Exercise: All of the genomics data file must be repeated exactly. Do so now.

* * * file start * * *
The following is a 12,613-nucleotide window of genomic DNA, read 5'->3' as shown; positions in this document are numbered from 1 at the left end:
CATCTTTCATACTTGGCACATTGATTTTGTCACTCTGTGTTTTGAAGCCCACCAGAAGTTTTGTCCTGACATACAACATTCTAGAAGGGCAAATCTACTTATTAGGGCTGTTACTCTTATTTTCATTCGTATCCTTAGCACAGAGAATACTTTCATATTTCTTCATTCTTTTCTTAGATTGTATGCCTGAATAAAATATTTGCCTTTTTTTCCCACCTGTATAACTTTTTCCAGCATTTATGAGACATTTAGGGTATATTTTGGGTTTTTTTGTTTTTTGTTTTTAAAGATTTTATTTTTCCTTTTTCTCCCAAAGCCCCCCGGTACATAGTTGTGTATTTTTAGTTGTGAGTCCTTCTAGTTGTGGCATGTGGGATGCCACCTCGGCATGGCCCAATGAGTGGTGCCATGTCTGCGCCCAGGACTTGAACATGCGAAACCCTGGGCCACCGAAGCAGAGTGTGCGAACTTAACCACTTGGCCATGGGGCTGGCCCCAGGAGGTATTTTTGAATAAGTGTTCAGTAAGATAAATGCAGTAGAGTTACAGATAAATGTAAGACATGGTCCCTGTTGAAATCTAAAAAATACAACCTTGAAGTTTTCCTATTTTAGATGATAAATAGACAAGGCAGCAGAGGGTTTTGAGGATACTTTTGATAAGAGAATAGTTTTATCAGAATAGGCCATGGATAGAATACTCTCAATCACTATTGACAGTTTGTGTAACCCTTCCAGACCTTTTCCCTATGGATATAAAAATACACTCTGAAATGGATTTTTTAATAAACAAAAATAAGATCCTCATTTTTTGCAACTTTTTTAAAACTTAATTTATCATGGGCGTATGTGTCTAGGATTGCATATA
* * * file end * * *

The following is a 12,613-nucleotide window of genomic DNA, read 5'->3' as shown; positions in this document are numbered from 1 at the left end:
CATCTTTCATACTTGGCACATTGATTTTGTCACTCTGTGTTTTGAAGCCCACCAGAAGTTTTGTCCTGACATACAACATTCTAGAAGGGCAAATCTACTTATTAGGGCTGTTACTCTTATTTTCATTCGTATCCTTAGCACAGAGAATACTTTCATATTTCTTCATTCTTTTCTTAGATTGTATGCCTGAATAAAATATTTGCCTTTTTTTCCCACCTGTATAACTTTTTCCAGCATTTATGAGACATTTAGGGTATATTTTGGGTTTTTTTGTTTTTTGTTTTTAAAGATTTTATTTTTCCTTTTTCTCCCAAAGCCCCCCGGTACATAGTTGTGTATTTTTAGTTGTGAGTCCTTCTAGTTGTGGCATGTGGGATGCCACCTCGGCATGGCCCAATGAGTGGTGCCATGTCTGCGCCCAGGACTTGAACATGCGAAACCCTGGGCCACCGAAGCAGAGTGTGCGAACTTAACCACTTGGCCATGGGGCTGGCCCCAGGAGGTATTTTTGAATAAGTGTTCAGTAAGATAAATGCAGTAGAGTTACAGATAAATGTAAGACATGGTCCCTGTTGAAATCTAAAAAATACAACCTTGAAGTTTTCCTATTTTAGATGATAAATAGACAAGGCAGCAGAGGGTTTTGAGGATACTTTTGATAAGAGAATAGTTTTATCAGAATAGGCCATGGATAGAATACTCTCAATCACTATTGACAGTTTGTGTAACCCTTCCAGACCTTTTCCCTATGGATATAAAAATACACTCTGAAATGGATTTTTTAATAAACAAAAATAAGATCCTCATTTTTTGCAACTTTTTTAAAACTTAATTTATCATGGGCGTATGTGTCTAGGATTGCATATA